3D Printing

RichRap Reviews Spectrum Filament for 3D Printing

3D Printing Industry (3DPI) asked me to test out some filament from a new manufacturer, Spectrum Filament based in the UK.

Over the last four years I have used many different types and sources of 3D printing filament, both good and bad that has been manufactured all over the world, so I agreed to take a look, here are my findings along with some general advice and guidance along the way.

Spectrum manufacturers its filament in the UK and is currently producing PLA in 1.75mm and 3mm, sized for the 3D printing sector.

Horne Image 1

The filament comes packed in cardboard boxes. No bags or desiccant are being used, this is not usually a problem with cardboard as it’s hydroscopic and will absorb ambient moisture.


The filament itself is wrapped around a cardboard and metal core reel, the same sort used for electrical cable.

It would be good to have had some marking on the reel, a label with material name and colour would help identify replacements when re-ordering, it took me some time to match them with the website, and I’m not sure if I have called them by their correct names below.

Metal seam - makes for a noisy filament feed.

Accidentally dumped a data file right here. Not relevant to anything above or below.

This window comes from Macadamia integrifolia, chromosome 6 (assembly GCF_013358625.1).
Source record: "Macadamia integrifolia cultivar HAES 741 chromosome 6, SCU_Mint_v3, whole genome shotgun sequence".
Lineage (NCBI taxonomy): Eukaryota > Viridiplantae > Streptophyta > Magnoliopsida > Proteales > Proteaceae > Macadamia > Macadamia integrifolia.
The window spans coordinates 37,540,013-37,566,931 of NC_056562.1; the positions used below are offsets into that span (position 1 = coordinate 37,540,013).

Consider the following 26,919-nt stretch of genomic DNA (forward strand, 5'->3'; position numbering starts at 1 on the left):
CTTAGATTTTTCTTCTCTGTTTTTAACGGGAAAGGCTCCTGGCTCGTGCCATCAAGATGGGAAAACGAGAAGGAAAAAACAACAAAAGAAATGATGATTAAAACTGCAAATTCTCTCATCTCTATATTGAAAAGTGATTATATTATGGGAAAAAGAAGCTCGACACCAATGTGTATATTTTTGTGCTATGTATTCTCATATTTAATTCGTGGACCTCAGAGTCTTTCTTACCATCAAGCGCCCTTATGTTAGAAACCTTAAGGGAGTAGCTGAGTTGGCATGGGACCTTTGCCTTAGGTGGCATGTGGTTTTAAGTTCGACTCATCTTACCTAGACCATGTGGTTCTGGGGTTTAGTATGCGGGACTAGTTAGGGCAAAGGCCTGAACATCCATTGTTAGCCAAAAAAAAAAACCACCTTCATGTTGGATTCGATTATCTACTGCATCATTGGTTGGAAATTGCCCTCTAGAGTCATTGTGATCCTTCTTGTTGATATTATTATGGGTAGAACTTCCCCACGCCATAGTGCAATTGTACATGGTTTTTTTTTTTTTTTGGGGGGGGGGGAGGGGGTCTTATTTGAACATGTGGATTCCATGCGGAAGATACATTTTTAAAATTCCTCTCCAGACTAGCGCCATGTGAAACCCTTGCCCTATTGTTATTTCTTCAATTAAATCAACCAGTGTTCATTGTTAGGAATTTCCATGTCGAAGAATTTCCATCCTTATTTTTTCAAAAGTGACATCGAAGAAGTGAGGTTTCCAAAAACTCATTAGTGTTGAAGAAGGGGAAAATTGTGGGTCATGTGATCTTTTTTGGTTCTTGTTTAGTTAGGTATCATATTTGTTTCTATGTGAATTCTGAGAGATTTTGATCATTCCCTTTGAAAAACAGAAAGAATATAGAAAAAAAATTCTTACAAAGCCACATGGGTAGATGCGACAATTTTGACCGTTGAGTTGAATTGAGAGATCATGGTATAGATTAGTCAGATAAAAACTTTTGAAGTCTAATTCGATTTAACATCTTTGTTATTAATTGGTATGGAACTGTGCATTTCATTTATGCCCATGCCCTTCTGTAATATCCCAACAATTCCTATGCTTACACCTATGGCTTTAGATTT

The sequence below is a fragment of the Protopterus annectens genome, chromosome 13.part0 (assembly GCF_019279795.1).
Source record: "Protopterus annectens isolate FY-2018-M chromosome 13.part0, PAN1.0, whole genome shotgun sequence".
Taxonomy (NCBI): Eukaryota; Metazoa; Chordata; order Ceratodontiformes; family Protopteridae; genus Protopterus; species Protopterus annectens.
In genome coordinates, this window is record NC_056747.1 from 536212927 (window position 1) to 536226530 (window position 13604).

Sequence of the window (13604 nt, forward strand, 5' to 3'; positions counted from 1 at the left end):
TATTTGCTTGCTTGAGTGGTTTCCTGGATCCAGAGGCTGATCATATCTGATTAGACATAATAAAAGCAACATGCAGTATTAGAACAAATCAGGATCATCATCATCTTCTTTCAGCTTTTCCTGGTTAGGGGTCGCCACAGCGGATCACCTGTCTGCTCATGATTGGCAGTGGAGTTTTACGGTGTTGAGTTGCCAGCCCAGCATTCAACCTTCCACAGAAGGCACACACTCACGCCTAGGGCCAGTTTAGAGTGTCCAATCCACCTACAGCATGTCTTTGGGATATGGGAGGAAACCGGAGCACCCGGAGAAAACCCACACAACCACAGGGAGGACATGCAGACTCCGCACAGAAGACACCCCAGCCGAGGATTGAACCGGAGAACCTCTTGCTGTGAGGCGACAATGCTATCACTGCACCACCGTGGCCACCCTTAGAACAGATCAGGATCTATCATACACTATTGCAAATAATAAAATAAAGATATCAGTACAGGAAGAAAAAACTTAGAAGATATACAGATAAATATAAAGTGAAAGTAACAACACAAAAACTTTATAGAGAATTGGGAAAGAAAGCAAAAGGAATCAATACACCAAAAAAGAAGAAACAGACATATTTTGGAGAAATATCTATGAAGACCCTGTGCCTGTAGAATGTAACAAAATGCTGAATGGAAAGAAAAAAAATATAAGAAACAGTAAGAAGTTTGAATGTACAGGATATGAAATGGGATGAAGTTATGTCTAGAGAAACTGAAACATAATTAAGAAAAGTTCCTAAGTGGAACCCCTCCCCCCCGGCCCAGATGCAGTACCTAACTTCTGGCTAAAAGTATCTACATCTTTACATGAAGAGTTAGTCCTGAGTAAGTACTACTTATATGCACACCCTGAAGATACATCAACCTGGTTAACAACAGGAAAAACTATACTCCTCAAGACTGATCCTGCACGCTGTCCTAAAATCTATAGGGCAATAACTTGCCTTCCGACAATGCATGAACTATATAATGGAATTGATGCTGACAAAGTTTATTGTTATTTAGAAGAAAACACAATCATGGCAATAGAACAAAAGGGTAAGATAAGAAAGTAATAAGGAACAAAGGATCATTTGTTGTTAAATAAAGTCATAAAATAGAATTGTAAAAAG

Metal seam – makes for a noisy filament feed.

One problem with this reel is that the metal seam causes some issues for a typical filament spool holder. The reel clanks over and over this join every few minutes of printing, getting worse towards the end of the reel when it’s lighter and the tight coil pulls the reel forwards. All reel spools need some friction to stop them self unwinding, so depending on how you mount your material this is likely to be a noisy problem for you.


The biggest issue with the current packaging is that cardboard fibers are all over the filament.


It’s a good idea for any filament to use a fluff catcher — regardless of how well it’s been stored you will usually get some debris on the raw filament over time. A simple solution is to use a section of sponge, push the filament through and add some pressure with a zip-tie or rubber band. Have the sponge at the entrance to your extruder drive, I can’t stress enough how important it is not to let fluff, dust and debris into either the extruder drive gear or the hot-end melt chamber. It’s very easy to clog up a 3D printing extruder even with the smallest amount of foreign material that does not melt.